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Masquespacio leans towards softer tones and adobe-style architecture

Clay walls in desert tones punctuated with arched openings help to recreate the sense of dining in a souk at the Living Bakkali restaurant by Masquespacio.

Masquespacio leans towards softer tones and adobe-style architecture

When coming up with a concept for the new Living Bakkali restaurant in Valencia, Spain, Masquespacio – a local design studio known for its colourful fit-outs – turned to the menu for inspiration.

One of the restaurant’s partners is a renowned shisha chef from Morocco, and the menu has a focus on Arabic delights with an Iberian twist.

So, the design team created an ode to the adobe-style architecture that is found across the Arabic region.

Masquespacio Living Bakkali

“The idea behind the design was to recreate undiscovered architecture from Arabic countries, especially from the Middle East,” explains Christophe Penasse, co-founder and marketing director of Masquespacio.

“This part of the world still has much to be discovered by the West.”

Masquespacio Living Bakkali

In keeping with the menu – which includes a signature “Living Salad” of chargrilled eggplant salad with sobrasada (a Balearic-style sausage), honey and arugula – the Living Bakkali has been conceived to recreate the experience of walking through an Arabic town.

The brass-clad exterior has a bold street presence, with geometric patterns decorating the facade and a large circular window partially obscured by an abstract dune form that offers a glimpse inside.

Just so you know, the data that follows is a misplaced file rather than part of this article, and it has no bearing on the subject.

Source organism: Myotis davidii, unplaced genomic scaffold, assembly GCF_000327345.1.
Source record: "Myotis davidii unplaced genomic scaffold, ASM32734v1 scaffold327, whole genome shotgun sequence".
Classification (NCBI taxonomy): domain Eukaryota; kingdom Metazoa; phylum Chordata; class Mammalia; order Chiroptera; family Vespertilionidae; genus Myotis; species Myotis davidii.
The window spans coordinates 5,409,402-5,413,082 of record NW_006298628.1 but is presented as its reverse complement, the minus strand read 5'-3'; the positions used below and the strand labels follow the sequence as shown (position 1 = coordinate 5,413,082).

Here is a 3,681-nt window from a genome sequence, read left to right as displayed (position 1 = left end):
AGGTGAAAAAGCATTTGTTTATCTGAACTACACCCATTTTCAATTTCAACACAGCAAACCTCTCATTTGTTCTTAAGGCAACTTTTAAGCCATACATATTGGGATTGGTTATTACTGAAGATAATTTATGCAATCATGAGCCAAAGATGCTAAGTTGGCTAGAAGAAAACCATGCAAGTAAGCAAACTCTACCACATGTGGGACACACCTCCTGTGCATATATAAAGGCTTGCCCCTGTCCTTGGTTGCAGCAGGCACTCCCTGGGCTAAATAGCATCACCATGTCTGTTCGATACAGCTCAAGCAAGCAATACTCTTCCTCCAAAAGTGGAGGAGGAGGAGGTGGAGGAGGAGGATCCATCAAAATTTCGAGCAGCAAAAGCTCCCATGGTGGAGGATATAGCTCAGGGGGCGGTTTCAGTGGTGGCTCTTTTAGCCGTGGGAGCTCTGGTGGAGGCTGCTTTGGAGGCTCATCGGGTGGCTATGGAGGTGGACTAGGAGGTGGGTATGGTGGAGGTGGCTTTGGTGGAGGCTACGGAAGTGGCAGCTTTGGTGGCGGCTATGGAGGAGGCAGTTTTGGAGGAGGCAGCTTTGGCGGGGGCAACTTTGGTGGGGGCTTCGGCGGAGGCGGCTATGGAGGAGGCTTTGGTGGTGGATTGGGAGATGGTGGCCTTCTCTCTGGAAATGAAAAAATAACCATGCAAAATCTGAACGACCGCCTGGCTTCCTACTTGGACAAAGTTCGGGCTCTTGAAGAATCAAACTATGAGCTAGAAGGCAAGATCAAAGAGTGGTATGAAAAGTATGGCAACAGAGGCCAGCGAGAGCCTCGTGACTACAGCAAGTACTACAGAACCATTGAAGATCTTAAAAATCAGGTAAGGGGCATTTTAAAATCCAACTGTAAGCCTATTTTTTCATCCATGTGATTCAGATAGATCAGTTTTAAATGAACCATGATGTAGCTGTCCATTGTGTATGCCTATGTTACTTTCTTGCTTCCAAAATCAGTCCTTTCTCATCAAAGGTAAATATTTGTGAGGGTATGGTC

Masquespacio Living Bakkali

Masquespacio has become known for its award-winning, brightly colour-blocked interiors – which include bright all-blue and all-green fit-outs for Italian burger chain Bun Burgers. 

But Living Bakkali restaurant is a softer, more toned back vision.

Masquespacio Living Bakkali

Guests are welcomed through a large arched entrance that opens to an alcove furnished with benches, which set the scene for what’s to come by alluding to the public seating often found in courtyards.

From here, a simple line of rounded ceiling lamps intuitively encourages guests to move inside the space.

Masquespacio Living Bakkali

The interior walls reflect the organic style of the exterior. Instead of being clad in brass, however, they are rendered in micro-cement in a palette of earthy tones, which recalls the colours of the desert and highlights the beauty of the material’s imperfections.

These walls are elegantly punctuated with organically shaped windows and arches that graphically evoke traditional Arabic architecture.

“One of the main challenges was the large dark space we were confronted with,” reveals Penasse. “We created some fake windows that make you feel like there is a courtyard in the middle.”

Masquespacio Living Bakkali

Rather than one single dining area, Living Bakkali has been divided into a series of spaces of varying privacy and intimacy.

A sense of community – like that found in tight-knit villages – is created by way of a long bench in the main dining area that connects diners and casual lounge seating that gives the sense of hanging out in a shisha bar.

Further inside the space is a larger dining room that is split into two open spaces, and another dining space set on a higher level that overlooks the lower dining room through windows.

Another, more concealed, corridor houses the bathrooms and leads to the kitchen and a private dining room.

Masquespacio Living Bakkali

The effect of these multiple spaces, partially obscured by arched openings and linen curtains, is to create the sense of walking through a souk or bazaar.

“Everybody can see each other and connect, even when they don’t know each other,” explains Penasse.

“We wanted the restaurant to be a space where you can discover a new corner every time you visit and, at the same time, encourage easy connection with new people.”


Courtesy of Masquespacio

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